Project Management

Interviewing — The Hidden Project Management Weapon

Samantha Bethke

So you  have been trained in project management and your company has given you your first assignment: a project management effort that requires all the skills you have just learned and one skill for which your project management classes may not have prepared you: interviewing. Assembling the right team is almost as important as all of the other project management tasks you will tackle throughout the life cycle of your project. Having the right people on your team can foster trust, teamwork, and creativity, while reducing risk. Conversely, a poorly assembled team can introduce conflict within the team and can adversely affect your relationships with partners, stakeholders, and customers.

I like to surround myself with people who are smarter than me. If I had all the answers, I wouldn’t need a team.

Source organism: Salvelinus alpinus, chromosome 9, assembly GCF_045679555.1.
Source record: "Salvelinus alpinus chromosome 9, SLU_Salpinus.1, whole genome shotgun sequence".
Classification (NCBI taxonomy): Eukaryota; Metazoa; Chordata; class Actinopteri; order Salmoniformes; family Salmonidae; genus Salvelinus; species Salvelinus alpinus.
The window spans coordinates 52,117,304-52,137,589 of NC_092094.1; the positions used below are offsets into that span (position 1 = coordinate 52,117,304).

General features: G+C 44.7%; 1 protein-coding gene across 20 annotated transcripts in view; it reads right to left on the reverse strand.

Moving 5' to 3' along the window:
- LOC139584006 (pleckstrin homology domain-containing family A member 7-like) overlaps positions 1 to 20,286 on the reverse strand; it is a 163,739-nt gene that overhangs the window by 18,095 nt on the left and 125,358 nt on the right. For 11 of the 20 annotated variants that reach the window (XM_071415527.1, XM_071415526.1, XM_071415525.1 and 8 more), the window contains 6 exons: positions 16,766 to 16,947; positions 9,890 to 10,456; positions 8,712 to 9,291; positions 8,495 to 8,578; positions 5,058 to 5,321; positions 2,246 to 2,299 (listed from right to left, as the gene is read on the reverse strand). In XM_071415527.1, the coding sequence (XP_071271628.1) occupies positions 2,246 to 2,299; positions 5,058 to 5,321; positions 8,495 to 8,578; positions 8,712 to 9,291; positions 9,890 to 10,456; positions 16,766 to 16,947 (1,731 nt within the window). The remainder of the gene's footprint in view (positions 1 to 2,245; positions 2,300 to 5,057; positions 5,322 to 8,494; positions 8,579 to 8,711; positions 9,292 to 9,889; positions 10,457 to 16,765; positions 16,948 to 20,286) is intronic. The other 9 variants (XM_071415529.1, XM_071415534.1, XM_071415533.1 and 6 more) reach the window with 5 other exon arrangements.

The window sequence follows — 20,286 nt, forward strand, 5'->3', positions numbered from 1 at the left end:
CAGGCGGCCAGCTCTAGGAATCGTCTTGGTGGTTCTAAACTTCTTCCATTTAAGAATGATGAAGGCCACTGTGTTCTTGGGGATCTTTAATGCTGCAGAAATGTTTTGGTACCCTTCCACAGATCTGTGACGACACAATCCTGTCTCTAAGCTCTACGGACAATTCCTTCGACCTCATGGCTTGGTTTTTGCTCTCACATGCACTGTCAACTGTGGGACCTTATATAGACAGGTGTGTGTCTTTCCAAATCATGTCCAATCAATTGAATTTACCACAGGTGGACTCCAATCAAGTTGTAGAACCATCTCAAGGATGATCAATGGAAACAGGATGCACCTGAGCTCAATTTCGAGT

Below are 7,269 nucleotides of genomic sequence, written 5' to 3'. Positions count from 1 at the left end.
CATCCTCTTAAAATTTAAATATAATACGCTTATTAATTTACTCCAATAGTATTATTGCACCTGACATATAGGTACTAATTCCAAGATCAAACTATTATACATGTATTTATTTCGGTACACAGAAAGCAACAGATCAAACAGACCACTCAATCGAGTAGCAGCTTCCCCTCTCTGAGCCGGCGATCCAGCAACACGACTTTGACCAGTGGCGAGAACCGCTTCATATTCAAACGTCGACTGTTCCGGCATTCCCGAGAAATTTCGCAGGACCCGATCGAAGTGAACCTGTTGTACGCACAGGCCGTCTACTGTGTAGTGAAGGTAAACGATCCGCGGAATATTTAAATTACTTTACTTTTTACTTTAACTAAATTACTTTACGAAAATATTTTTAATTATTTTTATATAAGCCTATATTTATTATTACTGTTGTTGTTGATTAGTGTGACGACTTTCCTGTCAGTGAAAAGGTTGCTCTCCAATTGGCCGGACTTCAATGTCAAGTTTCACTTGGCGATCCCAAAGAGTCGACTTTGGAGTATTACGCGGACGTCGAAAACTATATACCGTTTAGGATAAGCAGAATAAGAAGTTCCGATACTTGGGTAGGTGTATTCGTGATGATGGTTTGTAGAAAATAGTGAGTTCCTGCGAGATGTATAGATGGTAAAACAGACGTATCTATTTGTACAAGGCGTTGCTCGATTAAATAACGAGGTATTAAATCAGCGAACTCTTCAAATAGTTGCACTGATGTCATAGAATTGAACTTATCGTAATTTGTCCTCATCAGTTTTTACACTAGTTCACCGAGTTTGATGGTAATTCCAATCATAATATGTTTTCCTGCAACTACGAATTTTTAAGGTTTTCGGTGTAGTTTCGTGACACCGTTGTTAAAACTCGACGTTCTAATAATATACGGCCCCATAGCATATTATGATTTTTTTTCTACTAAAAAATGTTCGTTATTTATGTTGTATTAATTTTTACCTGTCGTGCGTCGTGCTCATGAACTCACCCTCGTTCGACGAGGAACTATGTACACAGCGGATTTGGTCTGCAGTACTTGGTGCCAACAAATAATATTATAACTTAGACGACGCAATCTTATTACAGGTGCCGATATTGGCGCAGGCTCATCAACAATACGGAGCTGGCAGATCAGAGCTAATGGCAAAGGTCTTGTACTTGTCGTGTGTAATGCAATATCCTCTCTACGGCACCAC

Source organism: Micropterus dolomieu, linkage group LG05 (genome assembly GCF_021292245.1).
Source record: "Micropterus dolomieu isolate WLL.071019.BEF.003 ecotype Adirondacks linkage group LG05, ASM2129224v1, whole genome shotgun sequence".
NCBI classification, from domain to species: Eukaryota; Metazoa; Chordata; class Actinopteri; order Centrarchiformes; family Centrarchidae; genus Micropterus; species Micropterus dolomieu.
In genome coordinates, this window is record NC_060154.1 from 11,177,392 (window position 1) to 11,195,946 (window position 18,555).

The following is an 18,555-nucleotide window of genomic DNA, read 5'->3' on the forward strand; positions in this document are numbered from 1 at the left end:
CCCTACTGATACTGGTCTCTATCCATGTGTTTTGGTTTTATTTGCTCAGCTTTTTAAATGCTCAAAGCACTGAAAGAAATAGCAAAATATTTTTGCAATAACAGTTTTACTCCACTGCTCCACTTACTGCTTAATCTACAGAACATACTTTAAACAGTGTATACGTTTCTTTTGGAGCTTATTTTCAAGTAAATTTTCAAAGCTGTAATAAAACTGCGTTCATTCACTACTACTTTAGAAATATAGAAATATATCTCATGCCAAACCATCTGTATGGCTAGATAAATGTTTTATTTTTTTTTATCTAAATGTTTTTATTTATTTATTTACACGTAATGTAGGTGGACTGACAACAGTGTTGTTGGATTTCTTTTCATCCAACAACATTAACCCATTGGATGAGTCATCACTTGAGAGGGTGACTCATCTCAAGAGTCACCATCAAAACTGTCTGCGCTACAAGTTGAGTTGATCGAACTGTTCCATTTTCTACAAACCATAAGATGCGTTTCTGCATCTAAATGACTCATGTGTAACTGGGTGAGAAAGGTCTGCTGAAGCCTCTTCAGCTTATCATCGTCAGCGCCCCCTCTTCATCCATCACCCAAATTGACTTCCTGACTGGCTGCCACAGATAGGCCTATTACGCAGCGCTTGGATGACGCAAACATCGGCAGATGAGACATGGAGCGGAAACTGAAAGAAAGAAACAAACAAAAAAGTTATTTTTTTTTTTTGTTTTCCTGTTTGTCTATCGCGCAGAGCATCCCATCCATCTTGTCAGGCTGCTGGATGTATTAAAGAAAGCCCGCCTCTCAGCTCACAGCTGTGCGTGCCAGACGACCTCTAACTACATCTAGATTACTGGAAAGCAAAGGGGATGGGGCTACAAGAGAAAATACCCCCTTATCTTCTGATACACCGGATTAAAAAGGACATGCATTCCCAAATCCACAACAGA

Before you begin the interviewing process, think about your strengths and weaknesses; you can compensate for your weaknesses and compliment your strengths by selecting the right team members. For example, if you have a major project coming up and you know you have a sound ability to plan but are not good at documenting and tracking progress against a plan, maybe you need a project coordinator — someone who understands project management, is proficient in Microsoft Project® but doesn’t want or have the experience to be the project manager. …


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